Plan of Action #2 – The Big Shift
This strategy might work well for families with children that aren’t waking up too early [closer to 7:00am] or those who have older babies [over 8 months of age]. Keep their schedule the same up to the time change but then on Sunday, push the schedule [as much as she can handle] back to her ‘normal’ routine/timing of sleep. Your bedtime may be on the earlier end for a day or so but with time [and lots of natural light! As that is what sets our internal clocks!] she should settle back into her old schedule.
How would this look in real life? Baby B [9 months old] normally has a bedtime of 7:30pm with a wake-up time of 7:30am. She typically takes naps at 10:30am and 3:00pm. On Sunday, November 3rd, she will wake up at 6:30am [which is actually 7:30am]. Her parents leave her in bed until 7:00am and then hang out in the dark room for an extra 30 minutes until 7:30am [her normal wake-up time]. Her normal nap time is 10:30am so her parents have her down for her first nap at 10:00am – a bit earlier as she’s quite tired but close to our goal. The second nap starts at 2:30pm and her bedtime is half an hour earlier than normal, at 7:00pm. The next day, she wakes at 7:00am and her parents leave her until 7:30am. She is able to handle a bit more awake time so her naps are back to 10:30am and 3:00pm with her normal 7:30pm bedtime.
Plan of Action #3 – Plan? What Plan?
This “strategy” works best for older kids [think preschool age] who are already waking up and going to bed at a reasonable time [7:00am or later with a 7:00pm or later bedtime] or who are not prone to overtiredness/easy type children. This would also work well if your child is on a too-late schedule [maybe a toddler who still has a nap but bedtime is getting pushed too late]. Your child wakes at 6:00am on Sunday [which is still actually 7:00am] and you’ll stick to your same schedule and put him to bed at 7:00pm that night [which to him will be 8:00pm].
How would this look in real life? C is 2.5 years old. He normally has a 2 hour nap from 1:00-3:00pm with a bedtime of 8:00pm, although he sings and talks in bed until 9:00pm and then wakes for the day at 7:30am. His parents would like his bedtime to be earlier so on Sunday, November 3rd, C wakes up at 6:30am [7:30am before the time change]. His parents lay him down for his nap at 12:30pm [1:30pm before the time change]. He naps from 12:30-2:30pm and he goes to bed at 7:30pm [8:30pm before the time change]. He talks and sings until 8:30pm [much more reasonable!] and wakes up the next morning at 7:00am.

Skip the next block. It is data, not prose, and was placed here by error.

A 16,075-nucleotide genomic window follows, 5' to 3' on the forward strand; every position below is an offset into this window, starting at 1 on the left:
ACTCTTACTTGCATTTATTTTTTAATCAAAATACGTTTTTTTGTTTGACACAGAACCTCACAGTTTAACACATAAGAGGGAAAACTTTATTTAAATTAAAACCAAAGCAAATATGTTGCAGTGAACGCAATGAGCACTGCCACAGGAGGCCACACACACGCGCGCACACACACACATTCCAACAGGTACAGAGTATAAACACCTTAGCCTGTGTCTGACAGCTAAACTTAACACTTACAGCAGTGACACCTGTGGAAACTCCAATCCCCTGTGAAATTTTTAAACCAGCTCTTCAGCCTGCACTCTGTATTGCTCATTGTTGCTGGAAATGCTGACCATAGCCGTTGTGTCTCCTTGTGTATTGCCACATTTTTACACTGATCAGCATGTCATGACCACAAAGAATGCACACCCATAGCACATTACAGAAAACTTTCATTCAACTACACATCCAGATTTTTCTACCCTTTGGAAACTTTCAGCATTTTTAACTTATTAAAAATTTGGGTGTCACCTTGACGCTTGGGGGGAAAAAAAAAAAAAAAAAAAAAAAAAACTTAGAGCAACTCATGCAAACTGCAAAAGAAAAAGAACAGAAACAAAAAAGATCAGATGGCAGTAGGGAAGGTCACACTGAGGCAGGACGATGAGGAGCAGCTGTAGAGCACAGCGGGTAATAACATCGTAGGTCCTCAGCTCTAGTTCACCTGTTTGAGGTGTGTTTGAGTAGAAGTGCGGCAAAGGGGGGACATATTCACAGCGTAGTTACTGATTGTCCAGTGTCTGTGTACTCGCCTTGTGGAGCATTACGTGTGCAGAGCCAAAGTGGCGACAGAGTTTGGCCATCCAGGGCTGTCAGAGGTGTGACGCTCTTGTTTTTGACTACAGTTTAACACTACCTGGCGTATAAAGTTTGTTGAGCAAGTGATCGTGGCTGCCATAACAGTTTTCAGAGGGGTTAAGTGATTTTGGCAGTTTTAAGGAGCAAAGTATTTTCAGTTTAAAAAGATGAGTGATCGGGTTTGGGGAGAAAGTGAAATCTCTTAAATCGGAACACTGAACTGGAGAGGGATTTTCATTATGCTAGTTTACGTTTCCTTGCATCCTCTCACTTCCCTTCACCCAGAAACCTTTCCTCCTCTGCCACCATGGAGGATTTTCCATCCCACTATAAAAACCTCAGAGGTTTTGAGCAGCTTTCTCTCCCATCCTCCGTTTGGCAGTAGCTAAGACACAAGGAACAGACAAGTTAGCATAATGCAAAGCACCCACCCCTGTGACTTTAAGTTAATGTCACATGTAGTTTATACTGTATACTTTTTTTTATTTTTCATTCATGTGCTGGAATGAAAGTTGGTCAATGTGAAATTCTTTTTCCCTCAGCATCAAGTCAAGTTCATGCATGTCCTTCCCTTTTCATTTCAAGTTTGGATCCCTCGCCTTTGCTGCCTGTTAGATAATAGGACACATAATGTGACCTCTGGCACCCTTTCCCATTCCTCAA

If you wanted to maintain the exact same schedule as before, you would just keep the nap time at the same time [1:00pm new time, 2:00pm old time] and bedtime at the same time as well [8:00pm new time, 9:00pm old time].
What Else Can We Do to Help with Daylight Savings?
Shift all your routines later, not just sleep times.
Making your baby’s sleep space as dark as possible is essential for helping to reset their internal clock. Check out this great company here for custom window covers to completely darken your baby’s sleep space.
Continue to always leave your baby in their bed until 6:00am [new time]. If this transition is too big to achieve on the first day, do it gradually over a few days.
Natural sunlight is key for resetting our internal clocks, so take baby for a 20-30 minute early morning walk for a few days after we fall back, as the sunshine will help baby process that it’s morning and will help to resolve any confusion with her circadian rhythms. Do the same in the evening before the sun goes down, if possible.
What not to do? Don’t try to make the jump to their ‘normal’ bedtime too quickly. This will only lead to overtiredness and likely an early wake-up the next day. Embrace an earlier bedtime for a few days. The good news about Daylight Savings is that the effects only last a few days (keep this in mind when you’re all excited for a later wake-up in the Spring. Sorry to burst your bubble!)
Pam Edwards is a Certified Infant & Child Sleep Consultant and founder of Wee Bee Dreaming Pediatric Sleep Consulting in Kamloops, BC, Canada. Healthy sleep is addicting and she has made it her life mission to help families all across the world get the sleep they deserve – a good night’s sleep doesn’t have to be a dream!